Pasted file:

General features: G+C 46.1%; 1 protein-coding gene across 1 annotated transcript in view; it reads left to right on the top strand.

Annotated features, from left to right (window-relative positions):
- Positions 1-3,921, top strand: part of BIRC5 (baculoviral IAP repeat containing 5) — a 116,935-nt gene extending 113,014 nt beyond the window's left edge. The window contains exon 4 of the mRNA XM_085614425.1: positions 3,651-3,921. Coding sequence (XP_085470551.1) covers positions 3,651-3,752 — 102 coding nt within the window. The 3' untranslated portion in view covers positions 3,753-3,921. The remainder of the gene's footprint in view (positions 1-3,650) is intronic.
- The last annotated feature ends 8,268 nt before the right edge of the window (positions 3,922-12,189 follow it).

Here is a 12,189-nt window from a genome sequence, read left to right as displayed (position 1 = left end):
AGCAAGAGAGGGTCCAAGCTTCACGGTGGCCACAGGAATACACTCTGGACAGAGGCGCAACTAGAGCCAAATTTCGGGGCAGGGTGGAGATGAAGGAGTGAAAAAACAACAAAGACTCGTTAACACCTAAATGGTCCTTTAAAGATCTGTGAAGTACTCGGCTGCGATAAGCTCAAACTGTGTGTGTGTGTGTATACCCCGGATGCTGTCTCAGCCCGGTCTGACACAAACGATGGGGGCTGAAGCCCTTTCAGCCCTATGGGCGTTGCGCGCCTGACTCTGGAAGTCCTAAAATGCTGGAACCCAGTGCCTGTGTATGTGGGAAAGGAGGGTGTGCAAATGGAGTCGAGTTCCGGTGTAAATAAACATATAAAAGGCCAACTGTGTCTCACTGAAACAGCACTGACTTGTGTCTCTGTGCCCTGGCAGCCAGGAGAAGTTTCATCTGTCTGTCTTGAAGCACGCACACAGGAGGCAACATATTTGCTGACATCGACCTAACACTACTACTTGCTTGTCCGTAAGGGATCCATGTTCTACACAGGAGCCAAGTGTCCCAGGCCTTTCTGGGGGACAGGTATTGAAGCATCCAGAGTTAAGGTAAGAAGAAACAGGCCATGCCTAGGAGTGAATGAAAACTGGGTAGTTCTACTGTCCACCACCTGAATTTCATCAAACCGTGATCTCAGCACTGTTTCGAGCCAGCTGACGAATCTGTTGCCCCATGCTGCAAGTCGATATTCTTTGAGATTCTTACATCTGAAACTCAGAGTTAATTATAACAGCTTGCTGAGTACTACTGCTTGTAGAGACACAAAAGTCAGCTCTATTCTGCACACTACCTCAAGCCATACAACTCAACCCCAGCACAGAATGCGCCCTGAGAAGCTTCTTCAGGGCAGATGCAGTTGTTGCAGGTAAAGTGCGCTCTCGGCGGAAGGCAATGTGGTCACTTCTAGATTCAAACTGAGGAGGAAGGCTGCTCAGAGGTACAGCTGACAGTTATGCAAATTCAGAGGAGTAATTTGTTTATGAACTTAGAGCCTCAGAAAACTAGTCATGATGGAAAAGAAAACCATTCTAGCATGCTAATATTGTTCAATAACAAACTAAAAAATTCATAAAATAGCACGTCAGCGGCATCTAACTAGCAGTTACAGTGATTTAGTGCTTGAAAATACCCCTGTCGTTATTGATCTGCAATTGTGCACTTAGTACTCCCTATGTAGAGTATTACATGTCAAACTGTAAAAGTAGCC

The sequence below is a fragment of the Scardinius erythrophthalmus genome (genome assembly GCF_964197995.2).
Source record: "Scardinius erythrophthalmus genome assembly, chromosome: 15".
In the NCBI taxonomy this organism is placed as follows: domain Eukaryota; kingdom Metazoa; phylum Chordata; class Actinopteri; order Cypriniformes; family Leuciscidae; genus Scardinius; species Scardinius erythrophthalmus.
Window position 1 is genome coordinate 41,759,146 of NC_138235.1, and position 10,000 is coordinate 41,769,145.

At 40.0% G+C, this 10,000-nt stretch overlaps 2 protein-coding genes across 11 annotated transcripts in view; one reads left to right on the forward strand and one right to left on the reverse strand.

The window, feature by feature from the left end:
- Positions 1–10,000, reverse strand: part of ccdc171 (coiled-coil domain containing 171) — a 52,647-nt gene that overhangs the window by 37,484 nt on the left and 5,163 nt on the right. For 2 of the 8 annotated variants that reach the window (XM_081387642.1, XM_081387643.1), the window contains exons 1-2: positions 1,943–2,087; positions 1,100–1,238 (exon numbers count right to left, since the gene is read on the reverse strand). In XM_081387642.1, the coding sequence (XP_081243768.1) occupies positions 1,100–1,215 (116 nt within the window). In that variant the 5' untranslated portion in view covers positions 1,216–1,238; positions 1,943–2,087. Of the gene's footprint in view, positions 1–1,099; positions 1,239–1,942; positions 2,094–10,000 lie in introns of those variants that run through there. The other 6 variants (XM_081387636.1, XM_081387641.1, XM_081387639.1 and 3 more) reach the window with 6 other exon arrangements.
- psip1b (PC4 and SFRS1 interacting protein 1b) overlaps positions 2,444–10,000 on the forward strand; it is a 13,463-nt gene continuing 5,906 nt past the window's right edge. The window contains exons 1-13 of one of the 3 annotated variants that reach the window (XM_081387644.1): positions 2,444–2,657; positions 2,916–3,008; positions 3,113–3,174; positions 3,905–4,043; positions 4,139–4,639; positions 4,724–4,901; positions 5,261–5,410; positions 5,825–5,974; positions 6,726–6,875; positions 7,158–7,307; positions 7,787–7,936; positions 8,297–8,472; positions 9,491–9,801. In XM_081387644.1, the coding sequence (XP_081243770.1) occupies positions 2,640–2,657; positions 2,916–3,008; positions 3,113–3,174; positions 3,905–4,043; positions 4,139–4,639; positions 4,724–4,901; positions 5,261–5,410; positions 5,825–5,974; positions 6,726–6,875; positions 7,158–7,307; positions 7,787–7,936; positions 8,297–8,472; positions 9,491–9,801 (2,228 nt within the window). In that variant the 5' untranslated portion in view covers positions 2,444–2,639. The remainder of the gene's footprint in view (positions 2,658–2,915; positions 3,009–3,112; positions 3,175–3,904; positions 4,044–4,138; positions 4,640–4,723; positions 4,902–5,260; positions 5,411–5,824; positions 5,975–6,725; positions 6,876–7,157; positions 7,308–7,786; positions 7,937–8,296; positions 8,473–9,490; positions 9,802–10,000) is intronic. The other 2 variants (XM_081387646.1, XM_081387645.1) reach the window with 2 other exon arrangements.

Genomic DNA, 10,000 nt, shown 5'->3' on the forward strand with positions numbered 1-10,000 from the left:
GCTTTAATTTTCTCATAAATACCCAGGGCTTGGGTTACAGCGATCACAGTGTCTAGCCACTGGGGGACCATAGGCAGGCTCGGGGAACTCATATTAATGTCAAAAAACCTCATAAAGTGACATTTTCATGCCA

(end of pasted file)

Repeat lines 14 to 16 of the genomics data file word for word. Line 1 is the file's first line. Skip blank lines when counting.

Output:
- psip1b (PC4 and SFRS1 interacting protein 1b) overlaps positions 2,444–10,000 on the forward strand; it is a 13,463-nt gene continuing 5,906 nt past the window's right edge. The window contains exons 1-13 of one of the 3 annotated variants that reach the window (XM_081387644.1): positions 2,444–2,657; positions 2,916–3,008; positions 3,113–3,174; positions 3,905–4,043; positions 4,139–4,639; positions 4,724–4,901; positions 5,261–5,410; positions 5,825–5,974; positions 6,726–6,875; positions 7,158–7,307; positions 7,787–7,936; positions 8,297–8,472; positions 9,491–9,801. In XM_081387644.1, the coding sequence (XP_081243770.1) occupies positions 2,640–2,657; positions 2,916–3,008; positions 3,113–3,174; positions 3,905–4,043; positions 4,139–4,639; positions 4,724–4,901; positions 5,261–5,410; positions 5,825–5,974; positions 6,726–6,875; positions 7,158–7,307; positions 7,787–7,936; positions 8,297–8,472; positions 9,491–9,801 (2,228 nt within the window). In that variant the 5' untranslated portion in view covers positions 2,444–2,639. The remainder of the gene's footprint in view (positions 2,658–2,915; positions 3,009–3,112; positions 3,175–3,904; positions 4,044–4,138; positions 4,640–4,723; positions 4,902–5,260; positions 5,411–5,824; positions 5,975–6,725; positions 6,876–7,157; positions 7,308–7,786; positions 7,937–8,296; positions 8,473–9,490; positions 9,802–10,000) is intronic. The other 2 variants (XM_081387646.1, XM_081387645.1) reach the window with 2 other exon arrangements.

Genomic DNA, 10,000 nt, shown 5'->3' on the forward strand with positions numbered 1-10,000 from the left:
GCTTTAATTTTCTCATAAATACCCAGGGCTTGGGTTACAGCGATCACAGTGTCTAGCCACTGGGGGACCATAGGCAGGCTCGGGGAACTCATATTAATGTCAAAAAACCTCATAAAGTGACATTTTCATGCCA